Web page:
Significant association was found when types of deformity was associated with gender with p. value 0.003 which found that, majority of genu varum deformity found in females and genu valgum found in males. (Table 4).

Rate of correction was compared with gender group (male and female) and found that, insignificant differences among gender with p. value 0.801.(Table 5)

Insignificant difference was found when age of study participants was compared between two different types of deformity (genu varum and genu valgum) with p. value 0.649. (Table 6).

Table 1: Rate of correction of tibiofemoral angle per month

MAD= mechanical axis deviation, TFA= tibiofemoral angle, mLDFA= mechanical lateral distal femoral angel, mMPTA=mechanical medial proximal tibial angel.
 

Table 2: Mean of MAD, TFA, m.LDFA and m.MPTA pre and post use of guided growth technique
Figure 1: Mean difference in MAD pre and post guided growth technique

Figure 2: Mean difference in TFA pre and post guided growth technique
Figure 3: Mean difference in m.LDFA pre and post guided growth technique

Figure 4: Mean difference in m.MPTA pre and post guided growth technique

Table 3: Correlation between age and rate of correction among study participants (n=30)

Table 4: Association between Types of deformity and gender among study participants  (n=30)

Table 5: Comparison between rate of correction and gender among study participants (n=30)
Table 6: Mean comparison between types of deformity and age among study participants (n=30)

Please click here to view all tables

  Figure 5


Discussion

The demographics of the study population were comparable to those of the literature. The male and female ration was equal of 15 each. The mean age of Genu varum was 6.56 and Genuvalgum patients was 7.19. Comparable demographics were found by Kulkarni RM et al with a total of 24 children under the age of 10, thirteen of them suffered from genu valgum, while the remaining 11 had a genuvarum deformity. (4)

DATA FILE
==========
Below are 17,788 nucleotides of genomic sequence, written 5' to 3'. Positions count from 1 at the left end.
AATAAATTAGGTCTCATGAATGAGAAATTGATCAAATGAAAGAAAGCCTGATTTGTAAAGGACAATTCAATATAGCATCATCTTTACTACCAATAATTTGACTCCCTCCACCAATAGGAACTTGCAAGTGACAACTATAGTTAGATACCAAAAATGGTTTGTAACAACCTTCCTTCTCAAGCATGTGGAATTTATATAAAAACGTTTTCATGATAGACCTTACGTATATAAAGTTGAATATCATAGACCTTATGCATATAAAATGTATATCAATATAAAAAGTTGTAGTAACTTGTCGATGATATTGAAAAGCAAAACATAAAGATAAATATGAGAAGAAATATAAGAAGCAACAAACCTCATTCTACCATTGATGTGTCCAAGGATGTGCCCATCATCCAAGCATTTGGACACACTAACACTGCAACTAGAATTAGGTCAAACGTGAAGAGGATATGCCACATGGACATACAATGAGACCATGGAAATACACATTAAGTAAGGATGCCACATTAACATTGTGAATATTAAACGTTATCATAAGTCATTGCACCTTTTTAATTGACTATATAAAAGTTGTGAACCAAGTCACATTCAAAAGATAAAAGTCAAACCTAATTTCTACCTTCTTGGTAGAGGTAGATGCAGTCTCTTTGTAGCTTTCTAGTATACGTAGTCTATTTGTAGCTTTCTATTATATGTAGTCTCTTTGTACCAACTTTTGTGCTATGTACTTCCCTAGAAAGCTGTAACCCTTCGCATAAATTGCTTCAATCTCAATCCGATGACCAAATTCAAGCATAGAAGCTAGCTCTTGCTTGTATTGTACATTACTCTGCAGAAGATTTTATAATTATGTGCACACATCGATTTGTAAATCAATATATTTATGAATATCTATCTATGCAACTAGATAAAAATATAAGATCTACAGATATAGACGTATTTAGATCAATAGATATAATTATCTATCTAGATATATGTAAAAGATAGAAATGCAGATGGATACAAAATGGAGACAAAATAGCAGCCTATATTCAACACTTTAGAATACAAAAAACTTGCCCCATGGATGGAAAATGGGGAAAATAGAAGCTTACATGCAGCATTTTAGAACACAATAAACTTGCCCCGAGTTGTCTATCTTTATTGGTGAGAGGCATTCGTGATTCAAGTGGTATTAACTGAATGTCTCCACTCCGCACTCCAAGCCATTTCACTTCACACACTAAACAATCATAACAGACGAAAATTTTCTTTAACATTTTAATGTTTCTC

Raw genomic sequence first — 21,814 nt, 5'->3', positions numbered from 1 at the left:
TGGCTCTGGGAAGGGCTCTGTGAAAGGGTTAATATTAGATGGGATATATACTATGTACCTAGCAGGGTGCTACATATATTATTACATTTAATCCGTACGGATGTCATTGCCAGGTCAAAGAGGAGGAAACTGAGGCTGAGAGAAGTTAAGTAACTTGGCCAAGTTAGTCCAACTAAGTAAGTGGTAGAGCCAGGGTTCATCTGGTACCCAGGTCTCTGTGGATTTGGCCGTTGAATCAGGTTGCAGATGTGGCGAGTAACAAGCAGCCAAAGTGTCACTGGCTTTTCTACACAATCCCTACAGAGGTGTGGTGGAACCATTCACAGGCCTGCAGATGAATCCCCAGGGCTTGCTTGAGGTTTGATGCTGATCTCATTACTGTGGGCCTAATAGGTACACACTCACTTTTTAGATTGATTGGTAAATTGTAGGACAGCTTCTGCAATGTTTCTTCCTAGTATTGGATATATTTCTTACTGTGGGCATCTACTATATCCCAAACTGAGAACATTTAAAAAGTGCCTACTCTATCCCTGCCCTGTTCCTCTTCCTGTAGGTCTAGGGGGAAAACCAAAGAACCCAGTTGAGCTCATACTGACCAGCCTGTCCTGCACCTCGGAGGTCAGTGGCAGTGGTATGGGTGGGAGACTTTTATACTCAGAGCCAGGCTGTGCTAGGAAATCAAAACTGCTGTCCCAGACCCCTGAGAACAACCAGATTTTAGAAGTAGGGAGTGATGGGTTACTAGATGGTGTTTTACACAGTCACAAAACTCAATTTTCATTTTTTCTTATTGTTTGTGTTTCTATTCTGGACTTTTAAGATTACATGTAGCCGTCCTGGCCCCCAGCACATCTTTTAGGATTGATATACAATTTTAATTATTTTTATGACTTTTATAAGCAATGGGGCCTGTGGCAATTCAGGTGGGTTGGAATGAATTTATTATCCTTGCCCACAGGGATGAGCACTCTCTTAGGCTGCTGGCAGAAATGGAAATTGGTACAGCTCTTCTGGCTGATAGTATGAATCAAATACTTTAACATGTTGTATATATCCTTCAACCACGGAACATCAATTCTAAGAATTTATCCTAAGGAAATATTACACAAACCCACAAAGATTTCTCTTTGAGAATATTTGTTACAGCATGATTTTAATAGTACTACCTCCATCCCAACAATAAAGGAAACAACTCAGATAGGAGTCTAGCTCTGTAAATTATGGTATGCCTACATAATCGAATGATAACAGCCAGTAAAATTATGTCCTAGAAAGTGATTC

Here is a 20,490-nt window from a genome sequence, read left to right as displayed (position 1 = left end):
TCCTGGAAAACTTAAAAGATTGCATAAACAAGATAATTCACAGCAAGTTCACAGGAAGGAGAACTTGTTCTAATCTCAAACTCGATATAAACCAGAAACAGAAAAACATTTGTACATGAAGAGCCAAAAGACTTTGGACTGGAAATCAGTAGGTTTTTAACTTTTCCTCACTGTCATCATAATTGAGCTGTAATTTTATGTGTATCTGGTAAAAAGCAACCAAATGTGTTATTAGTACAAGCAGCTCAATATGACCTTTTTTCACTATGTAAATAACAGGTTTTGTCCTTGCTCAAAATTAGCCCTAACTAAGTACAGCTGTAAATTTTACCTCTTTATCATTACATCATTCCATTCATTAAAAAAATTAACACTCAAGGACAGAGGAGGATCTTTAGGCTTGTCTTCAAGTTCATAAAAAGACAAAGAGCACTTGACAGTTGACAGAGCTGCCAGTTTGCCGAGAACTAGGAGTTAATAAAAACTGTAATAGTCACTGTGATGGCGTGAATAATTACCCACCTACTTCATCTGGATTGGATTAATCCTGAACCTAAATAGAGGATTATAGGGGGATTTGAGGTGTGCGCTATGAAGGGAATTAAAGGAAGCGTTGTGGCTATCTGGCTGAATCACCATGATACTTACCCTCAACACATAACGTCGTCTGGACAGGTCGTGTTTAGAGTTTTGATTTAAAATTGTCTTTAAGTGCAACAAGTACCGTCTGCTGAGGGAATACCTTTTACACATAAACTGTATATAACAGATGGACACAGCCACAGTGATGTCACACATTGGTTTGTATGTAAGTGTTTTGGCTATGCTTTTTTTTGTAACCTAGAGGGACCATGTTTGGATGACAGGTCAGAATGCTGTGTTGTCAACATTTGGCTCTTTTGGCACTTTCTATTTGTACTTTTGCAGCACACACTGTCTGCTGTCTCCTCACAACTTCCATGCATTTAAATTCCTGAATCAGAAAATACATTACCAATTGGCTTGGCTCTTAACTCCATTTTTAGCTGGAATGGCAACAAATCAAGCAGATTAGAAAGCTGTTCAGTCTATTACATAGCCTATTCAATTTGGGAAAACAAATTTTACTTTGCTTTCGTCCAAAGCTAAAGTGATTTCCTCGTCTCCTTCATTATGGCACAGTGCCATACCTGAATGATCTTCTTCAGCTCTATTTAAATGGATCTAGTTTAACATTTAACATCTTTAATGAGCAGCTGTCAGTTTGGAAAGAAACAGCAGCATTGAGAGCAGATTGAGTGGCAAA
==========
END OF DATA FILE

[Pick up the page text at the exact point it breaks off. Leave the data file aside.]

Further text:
Most of the patients were of idiopathic etiology, however, the rest causes were bone disorders such as skeletal dysplasia, Blount's disease, mucopolysaccharidosis and osteochondrodysplasias. These finding are in contrast to that reported by Kulkarni RM et al who found a seven cases of nutritional Rickets, five cases of vitamin D resistant Rickets, four cases of metaphyseal chondrodysplasia, two cases of posttraumatic tibia valga and one each of congenital short femur syndrome, idiopathic genu valgum, achondroplasia, distal femur valgus secondary to proximal tibia chronic osteomyelitis, arthrogryposis with bilateral genuvalgum and developmental dysplasia of the hip (DDH)with a unilateral left genuvalgum.(4)

Furuhashi et al also reported findings which are different, in their retrospective review of 27 patients who underwent temporary epiphysiodesis. Nineteen cases of Idiopathic cause, two cases of Asymmetric neurologic disorders, two cases of Developmental dysplasia of the hip, and one each of congenital pseudarthrosis of the tibia, and multiple exostosis. (10)

These differences can be related to the difference in the populations and the different ages of presentation of reported etiologies.

Assessment of the radiological outcome revealed good results in most of the patients. A part from one case of failure of correction, there were no reported complications like screw cut out, breakage or overcorrection. These results reinforce Vaishya et al study (Growth modulation by hemi epiphysiodesis using eight- plate) who reviewed retrospectively a total of 24 patients with 11 bilateral and 13 unilateral knees affected with genuvalgum deformity. They achieved excellent results in 91.67%. One case had a partial correction of the deformity. And one case had reported with a superficial infection which was taken care. There were 2 cases of over-correction, which were gradually self-corrected during follow-up. There were no cases of implant specific complications such as a plate or screw break age or backing out of the screws or migration of plate. No rebound deformity was observed, in any of the corrected cases. (11)

A matching finding was demonstrated by Leveille et al who performed a retrospective review of all patients undergoing growth modulation with a tension band plate for coronal plane deformity about the knee in total of 67 limbs, with Seventeen limbs underwent revision surgery for recurrent deformity and one limb of persistent deformity. (17)

Another study reported similar findings to our study by Boero et al studied patients with knee an gular deformities who were managed with eight- Plate guided growth. They did not observe complications such as hardware failure over the duration of treatment, as is observed with other techniques. There was no need for repeat surgery other than routine planned hardware removal. The deformity remained uncorrected in only1 patient in the pathological group. (12)